It is now possible, to analyse the weight uncertainties in your AHP-OS projects. When you view the results (View Result from the Project Administration Menu), you see the drop-down list for different AHP scales and a tick box var is shown.

Tick var and click on Refresh. All priority vectors of your project will display the weight uncertainties with (+) and (-).

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Why the AHP Balanced Scale is not balanced

As part of my current work about AHP scales, here an important finding for the balanced scale:

Salo and Hamalainen [1] pointed out that the integers from 1 to 9 yield local weights, which are not equally dispersed. Based on this observation, they proposed a balanced scale, where local weights are evenly dispersed over the weight range [0.1, 0.9]. They state that for a given set of priority vectors the corresponding ratios can be computed from the inverse relationship

r = w / (1 – w)      (1a)

The priorities 0.1, 0.15, 0.2, … 0.8, 0.9 lead, for example, to the scale 1, 1.22, 1.5, 1.86, 2.33, 3.00, 4.00, 5.67 and 9.00. This scale can be computed by

wbal = 0.45 + 0.05 x     (1b)

with x = 1 … 9 and

 (1c)

c ( resp. 1/c) are the entry values in the decision matrix, and x the pairwise comparison judgment on the scale 1 to 9.

In fact, eq. 1a or its inverse are the special case for one selected pairwise comparison of two criteria. If we take into account the complete n x n decision matrix for n criteria, the resulting weights for one criterion, judged as x-times more important than all others, can be calculated as:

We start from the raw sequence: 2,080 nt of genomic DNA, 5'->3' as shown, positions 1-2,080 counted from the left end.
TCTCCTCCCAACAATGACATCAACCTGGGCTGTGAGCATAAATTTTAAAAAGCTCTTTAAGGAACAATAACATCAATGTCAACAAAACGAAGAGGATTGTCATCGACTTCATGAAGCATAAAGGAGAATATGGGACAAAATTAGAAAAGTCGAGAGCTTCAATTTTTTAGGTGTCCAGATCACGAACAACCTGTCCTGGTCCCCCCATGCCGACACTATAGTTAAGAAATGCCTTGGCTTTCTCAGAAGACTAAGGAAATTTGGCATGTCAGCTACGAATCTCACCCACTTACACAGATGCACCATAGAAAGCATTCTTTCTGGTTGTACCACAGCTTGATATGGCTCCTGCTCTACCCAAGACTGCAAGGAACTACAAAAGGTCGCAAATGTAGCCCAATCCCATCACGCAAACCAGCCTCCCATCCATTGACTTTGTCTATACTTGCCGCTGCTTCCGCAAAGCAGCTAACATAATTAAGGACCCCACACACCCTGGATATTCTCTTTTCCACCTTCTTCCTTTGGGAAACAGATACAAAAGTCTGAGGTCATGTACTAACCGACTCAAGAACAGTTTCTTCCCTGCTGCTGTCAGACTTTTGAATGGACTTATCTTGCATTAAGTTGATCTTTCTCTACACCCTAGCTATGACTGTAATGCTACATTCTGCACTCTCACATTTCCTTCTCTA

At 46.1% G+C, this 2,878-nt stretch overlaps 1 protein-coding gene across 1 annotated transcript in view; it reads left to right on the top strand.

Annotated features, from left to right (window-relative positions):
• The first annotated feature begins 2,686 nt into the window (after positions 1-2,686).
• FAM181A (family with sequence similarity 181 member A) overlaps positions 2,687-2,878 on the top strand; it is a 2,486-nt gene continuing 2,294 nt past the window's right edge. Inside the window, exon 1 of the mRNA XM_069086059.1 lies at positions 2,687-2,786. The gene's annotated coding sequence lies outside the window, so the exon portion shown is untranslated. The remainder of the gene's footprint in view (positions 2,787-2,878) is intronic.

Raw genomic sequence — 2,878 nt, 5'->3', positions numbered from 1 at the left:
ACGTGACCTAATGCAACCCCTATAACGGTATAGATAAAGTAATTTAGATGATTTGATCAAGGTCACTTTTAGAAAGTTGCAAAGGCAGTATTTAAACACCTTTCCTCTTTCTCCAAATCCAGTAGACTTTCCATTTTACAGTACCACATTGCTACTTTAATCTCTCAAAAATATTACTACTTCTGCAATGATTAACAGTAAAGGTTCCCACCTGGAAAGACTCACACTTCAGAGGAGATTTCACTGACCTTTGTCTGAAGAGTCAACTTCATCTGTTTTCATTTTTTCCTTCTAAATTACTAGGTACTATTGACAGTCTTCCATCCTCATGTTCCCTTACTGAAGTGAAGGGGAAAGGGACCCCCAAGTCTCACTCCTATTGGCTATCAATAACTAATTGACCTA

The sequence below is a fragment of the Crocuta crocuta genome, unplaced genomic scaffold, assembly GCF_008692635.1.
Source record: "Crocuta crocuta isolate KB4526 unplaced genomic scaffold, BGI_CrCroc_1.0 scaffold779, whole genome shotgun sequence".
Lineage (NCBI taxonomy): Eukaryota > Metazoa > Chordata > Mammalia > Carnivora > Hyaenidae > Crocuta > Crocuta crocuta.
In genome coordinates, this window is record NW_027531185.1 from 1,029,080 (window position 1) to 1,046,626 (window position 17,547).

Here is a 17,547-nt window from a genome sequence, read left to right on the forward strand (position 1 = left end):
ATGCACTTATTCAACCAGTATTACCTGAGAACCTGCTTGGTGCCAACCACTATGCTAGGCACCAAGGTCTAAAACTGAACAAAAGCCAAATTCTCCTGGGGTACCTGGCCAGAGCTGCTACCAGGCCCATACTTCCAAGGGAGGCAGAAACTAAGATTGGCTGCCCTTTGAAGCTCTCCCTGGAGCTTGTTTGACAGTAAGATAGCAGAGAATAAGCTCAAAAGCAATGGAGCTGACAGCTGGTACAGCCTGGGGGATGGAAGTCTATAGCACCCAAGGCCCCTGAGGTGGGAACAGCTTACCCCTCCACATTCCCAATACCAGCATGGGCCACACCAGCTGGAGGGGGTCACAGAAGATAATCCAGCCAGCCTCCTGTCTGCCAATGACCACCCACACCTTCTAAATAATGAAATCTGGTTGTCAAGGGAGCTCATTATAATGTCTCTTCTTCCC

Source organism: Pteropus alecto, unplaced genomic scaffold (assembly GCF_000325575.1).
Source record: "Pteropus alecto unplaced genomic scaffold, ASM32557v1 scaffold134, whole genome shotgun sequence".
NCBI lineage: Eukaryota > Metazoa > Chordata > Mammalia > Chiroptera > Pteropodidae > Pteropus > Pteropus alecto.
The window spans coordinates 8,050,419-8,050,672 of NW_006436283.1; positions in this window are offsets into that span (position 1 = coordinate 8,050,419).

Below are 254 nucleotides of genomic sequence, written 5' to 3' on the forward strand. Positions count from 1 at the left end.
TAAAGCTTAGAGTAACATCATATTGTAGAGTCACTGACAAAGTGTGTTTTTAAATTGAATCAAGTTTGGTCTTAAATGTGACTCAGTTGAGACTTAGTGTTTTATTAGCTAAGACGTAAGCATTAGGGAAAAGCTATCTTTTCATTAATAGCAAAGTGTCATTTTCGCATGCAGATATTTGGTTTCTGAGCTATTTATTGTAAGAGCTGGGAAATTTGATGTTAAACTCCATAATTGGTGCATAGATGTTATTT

(2)

Eq. 2 simplifies to eq. 1a for n=2.

With eq. 2 we can formulate the general case for the balanced scale, resulting in evenly dispersed weights for n criteria and a judgment x with x from 1 to M:

(3)

with

(3a)

(3b)

(3c)

We get the general balanced scale (balanced-n) as

(4)

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AHP Judgment Scales

The original AHP uses ratio scales. To derive priorities, verbal statements (comparisons) are converted into integers from 1 to 9. This “fundamental AHP scale” has been discussed, as there is no thoretical reason to be restricted to these numbers and verbal gradations. In the past several other numerical scales have been proposed [1],[3]. AHP-OS now supports ten different scales:

  1. Standard AHP linear scale
  2. Logarithmic scale
  3. Root square scale
  4. Inverse linear scale
  5. Balanced scale
  6. Balanced-n scale
  7. Adaptive-bal scale
  8. Adaptive scale
  9. Power scale
  10. Geometric scale


Fig. 1 Mapping of the 1 to 9 input values to the elements of the decision matrix.